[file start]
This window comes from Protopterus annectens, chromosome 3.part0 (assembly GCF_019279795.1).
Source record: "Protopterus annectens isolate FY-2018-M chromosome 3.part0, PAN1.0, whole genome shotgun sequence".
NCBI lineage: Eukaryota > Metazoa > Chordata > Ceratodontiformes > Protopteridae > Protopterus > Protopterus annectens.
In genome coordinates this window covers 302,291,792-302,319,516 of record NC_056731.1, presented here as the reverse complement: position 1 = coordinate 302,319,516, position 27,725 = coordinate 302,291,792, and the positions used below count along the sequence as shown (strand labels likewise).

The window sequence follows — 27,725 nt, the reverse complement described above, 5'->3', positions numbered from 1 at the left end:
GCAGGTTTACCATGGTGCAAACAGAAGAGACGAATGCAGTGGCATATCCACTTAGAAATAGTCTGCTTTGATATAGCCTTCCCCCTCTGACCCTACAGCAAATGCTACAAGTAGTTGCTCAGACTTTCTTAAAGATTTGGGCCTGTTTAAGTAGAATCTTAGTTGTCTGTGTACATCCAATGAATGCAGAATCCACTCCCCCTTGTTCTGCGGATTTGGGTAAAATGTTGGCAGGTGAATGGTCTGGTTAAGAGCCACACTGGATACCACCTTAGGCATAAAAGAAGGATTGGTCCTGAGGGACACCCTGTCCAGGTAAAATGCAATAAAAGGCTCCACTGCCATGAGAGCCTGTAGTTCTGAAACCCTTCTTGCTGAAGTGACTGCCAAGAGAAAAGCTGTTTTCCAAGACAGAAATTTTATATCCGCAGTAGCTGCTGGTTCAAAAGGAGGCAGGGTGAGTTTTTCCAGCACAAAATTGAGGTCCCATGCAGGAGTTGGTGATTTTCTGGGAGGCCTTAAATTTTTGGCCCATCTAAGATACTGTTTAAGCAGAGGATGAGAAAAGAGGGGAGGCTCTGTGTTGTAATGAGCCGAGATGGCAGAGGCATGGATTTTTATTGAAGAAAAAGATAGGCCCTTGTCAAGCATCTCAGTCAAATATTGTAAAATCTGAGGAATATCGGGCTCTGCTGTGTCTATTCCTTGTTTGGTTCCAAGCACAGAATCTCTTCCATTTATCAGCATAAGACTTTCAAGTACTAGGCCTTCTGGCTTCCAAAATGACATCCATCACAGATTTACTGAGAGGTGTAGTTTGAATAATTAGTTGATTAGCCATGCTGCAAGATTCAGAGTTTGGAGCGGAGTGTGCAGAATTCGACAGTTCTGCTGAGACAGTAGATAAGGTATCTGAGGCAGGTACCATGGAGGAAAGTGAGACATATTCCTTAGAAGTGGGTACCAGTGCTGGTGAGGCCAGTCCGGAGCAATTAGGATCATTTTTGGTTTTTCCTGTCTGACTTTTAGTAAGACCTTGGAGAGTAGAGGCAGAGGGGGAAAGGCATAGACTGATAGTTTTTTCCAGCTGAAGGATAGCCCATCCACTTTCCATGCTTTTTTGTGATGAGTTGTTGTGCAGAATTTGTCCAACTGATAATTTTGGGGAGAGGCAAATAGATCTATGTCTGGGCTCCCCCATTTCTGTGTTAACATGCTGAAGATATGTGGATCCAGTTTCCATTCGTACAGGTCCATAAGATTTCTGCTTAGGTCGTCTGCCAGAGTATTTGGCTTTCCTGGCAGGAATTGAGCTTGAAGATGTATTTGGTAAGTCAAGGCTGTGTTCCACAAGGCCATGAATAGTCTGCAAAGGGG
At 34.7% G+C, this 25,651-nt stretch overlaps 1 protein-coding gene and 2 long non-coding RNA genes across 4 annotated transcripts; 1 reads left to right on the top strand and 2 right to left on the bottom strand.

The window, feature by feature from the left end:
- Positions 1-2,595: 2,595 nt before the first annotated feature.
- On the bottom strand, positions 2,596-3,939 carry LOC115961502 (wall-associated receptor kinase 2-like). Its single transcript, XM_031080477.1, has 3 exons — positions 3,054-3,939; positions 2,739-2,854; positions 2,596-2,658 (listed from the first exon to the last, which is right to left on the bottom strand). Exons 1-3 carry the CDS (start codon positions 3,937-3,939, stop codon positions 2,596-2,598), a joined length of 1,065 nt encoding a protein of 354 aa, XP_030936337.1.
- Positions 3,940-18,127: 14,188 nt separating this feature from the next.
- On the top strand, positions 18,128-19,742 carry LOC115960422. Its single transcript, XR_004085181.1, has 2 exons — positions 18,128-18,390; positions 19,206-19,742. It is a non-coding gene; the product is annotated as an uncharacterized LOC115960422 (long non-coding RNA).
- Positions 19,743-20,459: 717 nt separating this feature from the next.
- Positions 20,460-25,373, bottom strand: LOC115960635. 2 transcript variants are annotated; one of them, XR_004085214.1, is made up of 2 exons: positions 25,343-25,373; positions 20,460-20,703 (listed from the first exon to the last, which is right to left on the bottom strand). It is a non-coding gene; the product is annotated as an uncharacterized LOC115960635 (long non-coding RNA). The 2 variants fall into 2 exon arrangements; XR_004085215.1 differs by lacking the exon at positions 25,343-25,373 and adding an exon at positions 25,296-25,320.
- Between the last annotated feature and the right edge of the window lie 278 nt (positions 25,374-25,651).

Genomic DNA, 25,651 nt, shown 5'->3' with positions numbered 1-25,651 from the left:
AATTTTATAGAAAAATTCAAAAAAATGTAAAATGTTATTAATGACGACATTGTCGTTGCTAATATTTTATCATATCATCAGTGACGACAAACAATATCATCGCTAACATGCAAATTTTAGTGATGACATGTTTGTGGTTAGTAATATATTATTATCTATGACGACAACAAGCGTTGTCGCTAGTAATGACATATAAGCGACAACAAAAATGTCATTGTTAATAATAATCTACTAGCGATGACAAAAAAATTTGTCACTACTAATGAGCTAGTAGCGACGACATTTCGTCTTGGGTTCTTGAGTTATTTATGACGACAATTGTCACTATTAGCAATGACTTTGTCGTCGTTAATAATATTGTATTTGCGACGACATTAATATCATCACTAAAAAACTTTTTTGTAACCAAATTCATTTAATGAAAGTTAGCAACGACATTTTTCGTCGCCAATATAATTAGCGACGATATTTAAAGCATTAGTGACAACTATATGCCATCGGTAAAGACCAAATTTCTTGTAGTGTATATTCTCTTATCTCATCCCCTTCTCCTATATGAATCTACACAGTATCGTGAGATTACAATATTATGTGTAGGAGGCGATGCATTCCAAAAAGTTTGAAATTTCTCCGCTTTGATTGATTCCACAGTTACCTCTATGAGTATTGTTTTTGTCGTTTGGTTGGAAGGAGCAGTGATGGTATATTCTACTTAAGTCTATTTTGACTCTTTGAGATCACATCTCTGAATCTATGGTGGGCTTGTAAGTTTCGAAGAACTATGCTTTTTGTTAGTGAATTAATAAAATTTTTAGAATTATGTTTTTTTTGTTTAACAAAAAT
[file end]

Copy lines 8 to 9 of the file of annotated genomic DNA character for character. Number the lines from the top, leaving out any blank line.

The window, feature by feature from the left end:
- Positions 1-2,595: 2,595 nt before the first annotated feature.